Theme Of Stigma In A Beautiful Mind

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"Imagine if you suddenly learned that the people, the places, the moments most important to you were not gone, not dead, but worse, had never been. What kind of hell would that be?" -Dr.Rosen, A Beautiful Mind

Schizophrenia is a disorder that is often represented in the media. Many novels, films, and television series have used schizophrenic characters as creepy, insane, and most often than not murders. By comparing these representations with scientific research, this stigma is put to the test in efforts to elimate these highly negative misconceptions of the disorder. Putting the characteristics of these common characters next to descriptions of the real disorder in real patients help to see how Hollywood 's description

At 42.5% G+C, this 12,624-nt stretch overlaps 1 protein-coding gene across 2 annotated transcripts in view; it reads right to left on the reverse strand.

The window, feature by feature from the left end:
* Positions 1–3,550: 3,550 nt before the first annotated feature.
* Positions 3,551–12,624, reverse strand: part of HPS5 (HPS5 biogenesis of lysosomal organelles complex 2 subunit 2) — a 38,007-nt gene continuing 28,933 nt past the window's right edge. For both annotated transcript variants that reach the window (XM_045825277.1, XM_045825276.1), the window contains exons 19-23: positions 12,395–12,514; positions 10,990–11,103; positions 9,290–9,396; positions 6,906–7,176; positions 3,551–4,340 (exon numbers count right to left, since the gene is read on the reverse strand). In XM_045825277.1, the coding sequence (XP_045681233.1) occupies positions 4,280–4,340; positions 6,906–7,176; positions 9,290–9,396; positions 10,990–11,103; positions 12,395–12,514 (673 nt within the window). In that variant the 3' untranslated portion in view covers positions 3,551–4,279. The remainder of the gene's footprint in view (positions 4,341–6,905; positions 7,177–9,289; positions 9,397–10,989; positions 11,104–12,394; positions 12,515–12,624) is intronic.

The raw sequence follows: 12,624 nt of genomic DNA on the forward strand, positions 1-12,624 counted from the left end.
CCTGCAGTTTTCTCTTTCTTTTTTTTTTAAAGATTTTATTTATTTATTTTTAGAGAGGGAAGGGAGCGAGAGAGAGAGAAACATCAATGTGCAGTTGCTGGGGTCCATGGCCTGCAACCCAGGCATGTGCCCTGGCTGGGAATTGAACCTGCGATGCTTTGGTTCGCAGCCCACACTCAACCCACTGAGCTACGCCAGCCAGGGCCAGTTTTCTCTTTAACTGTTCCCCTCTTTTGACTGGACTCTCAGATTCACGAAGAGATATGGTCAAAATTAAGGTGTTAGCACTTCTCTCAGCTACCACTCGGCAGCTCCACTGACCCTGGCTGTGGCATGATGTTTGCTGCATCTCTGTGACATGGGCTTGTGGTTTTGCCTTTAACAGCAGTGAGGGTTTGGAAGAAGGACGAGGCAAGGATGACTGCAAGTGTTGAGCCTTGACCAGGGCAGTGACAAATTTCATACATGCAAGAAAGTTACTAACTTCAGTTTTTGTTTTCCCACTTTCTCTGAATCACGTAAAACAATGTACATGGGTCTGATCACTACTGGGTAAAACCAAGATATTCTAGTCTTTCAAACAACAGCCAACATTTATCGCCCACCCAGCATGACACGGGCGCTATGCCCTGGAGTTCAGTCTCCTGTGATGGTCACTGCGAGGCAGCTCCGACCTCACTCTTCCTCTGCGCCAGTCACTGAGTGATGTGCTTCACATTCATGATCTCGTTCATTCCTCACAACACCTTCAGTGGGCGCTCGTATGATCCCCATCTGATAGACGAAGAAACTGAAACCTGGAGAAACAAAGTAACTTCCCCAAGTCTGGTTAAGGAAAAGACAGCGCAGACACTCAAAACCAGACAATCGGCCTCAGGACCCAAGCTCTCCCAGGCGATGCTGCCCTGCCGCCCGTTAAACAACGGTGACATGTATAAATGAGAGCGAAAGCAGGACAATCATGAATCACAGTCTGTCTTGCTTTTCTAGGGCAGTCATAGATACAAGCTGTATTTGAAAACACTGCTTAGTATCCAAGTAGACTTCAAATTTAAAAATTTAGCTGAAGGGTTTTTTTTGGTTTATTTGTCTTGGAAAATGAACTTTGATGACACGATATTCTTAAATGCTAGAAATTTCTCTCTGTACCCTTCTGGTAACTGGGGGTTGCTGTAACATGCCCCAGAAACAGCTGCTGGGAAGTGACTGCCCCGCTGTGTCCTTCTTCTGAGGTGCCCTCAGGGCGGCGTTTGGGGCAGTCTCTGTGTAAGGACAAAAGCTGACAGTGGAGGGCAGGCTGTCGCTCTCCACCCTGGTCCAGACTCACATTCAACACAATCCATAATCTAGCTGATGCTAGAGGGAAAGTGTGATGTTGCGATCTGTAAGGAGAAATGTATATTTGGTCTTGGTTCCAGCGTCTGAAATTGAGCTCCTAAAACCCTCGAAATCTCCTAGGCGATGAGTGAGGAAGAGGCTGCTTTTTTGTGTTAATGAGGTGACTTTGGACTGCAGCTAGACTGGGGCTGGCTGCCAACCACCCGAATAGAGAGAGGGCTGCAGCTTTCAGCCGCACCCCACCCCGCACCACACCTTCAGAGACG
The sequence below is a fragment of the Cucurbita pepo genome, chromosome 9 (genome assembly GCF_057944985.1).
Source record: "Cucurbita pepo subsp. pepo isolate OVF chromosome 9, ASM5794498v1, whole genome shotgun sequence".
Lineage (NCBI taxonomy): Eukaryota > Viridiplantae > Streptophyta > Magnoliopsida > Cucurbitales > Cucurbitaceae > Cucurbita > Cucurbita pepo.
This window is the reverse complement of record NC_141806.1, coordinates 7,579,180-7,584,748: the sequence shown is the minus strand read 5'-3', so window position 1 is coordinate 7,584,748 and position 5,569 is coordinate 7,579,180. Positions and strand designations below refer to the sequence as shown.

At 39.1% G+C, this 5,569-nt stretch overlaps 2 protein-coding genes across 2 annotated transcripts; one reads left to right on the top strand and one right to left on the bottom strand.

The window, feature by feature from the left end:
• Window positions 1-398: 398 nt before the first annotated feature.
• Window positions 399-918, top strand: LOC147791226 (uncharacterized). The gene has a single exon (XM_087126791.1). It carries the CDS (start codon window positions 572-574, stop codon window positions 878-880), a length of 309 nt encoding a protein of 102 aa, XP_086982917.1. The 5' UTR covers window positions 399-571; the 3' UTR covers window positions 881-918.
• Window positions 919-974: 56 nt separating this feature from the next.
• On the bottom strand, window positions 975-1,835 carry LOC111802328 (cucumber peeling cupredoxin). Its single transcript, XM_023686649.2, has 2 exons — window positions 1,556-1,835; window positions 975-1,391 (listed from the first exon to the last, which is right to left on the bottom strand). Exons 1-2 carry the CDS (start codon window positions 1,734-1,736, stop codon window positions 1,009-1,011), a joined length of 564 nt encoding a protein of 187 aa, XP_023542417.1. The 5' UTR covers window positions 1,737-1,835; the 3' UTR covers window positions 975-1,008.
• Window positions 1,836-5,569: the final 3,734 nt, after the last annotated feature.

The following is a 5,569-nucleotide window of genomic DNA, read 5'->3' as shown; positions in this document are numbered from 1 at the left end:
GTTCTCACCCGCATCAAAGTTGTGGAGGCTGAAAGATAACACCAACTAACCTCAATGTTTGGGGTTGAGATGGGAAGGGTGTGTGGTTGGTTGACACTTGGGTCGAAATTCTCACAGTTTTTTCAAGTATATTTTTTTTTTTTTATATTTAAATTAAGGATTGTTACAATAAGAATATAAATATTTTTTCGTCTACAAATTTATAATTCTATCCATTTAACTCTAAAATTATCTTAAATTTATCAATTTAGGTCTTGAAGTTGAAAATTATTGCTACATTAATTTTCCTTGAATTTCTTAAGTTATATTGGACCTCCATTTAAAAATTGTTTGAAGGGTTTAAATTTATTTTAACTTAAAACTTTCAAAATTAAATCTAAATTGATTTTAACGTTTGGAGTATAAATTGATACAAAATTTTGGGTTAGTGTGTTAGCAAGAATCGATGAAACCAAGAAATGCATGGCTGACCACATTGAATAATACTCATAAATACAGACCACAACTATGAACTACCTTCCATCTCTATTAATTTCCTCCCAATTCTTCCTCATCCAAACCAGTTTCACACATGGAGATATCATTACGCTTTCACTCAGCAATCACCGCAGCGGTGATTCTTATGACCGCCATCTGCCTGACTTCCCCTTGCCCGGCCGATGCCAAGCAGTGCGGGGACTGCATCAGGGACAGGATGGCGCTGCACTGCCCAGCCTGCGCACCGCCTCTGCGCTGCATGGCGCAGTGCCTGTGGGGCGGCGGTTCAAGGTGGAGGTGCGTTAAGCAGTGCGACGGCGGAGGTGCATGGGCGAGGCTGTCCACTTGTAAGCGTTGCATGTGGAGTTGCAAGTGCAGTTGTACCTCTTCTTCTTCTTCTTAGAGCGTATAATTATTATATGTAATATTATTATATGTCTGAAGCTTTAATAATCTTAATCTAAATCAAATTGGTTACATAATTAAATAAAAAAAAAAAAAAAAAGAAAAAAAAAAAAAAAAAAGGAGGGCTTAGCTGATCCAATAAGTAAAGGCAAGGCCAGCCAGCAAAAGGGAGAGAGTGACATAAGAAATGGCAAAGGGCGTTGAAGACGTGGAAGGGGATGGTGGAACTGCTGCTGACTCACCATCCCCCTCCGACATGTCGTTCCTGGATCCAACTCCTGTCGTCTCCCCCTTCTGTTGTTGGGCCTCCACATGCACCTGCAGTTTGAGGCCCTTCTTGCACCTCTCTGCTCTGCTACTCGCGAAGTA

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In this film the main character, John, suffers from schizophrenia. He is a mathematician and his visual hallucinations help him to visualize solutions to equations. His hallucinations convince him that he is working with the military to crack Russian codes in newspapers. As a film carries out it turns out that John is a paranoid schizophrenic whose hallucinations convince him that he is being chased by the Russian military. As helpful as his hallucinations are with math they cause distress to his family. His hallucinations are realistic to the point where his new-born daughter almost drowns because he leaves the hallucinations to bathe her. It is at this point that he finally accepts help. He admits that his visual hallucinations are problematic but his auditory hallucinations are just trying to help him. Studies show that this is true for most patients suffering from the disorder. "Auditory hallucinations themselves are not debilitating... the fear of not being able to control or manage the auditory hallucinations can be debilitating to the individual (Suri, 2010). . In John 's case, the hallucinations whisper solutions to math problems which he finds helpful. He refuses to accept that they are problematic until he injures his wife and newborn by following the hallucinations instructions. Studies have recently explored the idea of having meaningful hallucinations, much like John 's hallucinations. In one case a patient explains how the voices saved his life by telling him to flee from a dangerous situation (Suri, 2010). . However, since it is hard for patients to differentiate whether it is someone else who actually told him or if his hallucinations, the evidence is meaningless. In situations like these, if the patients believe the hallucinations are helpful, they may quit treatment. In A Beautiful Mind, the math becomes too hard for John when he stops his

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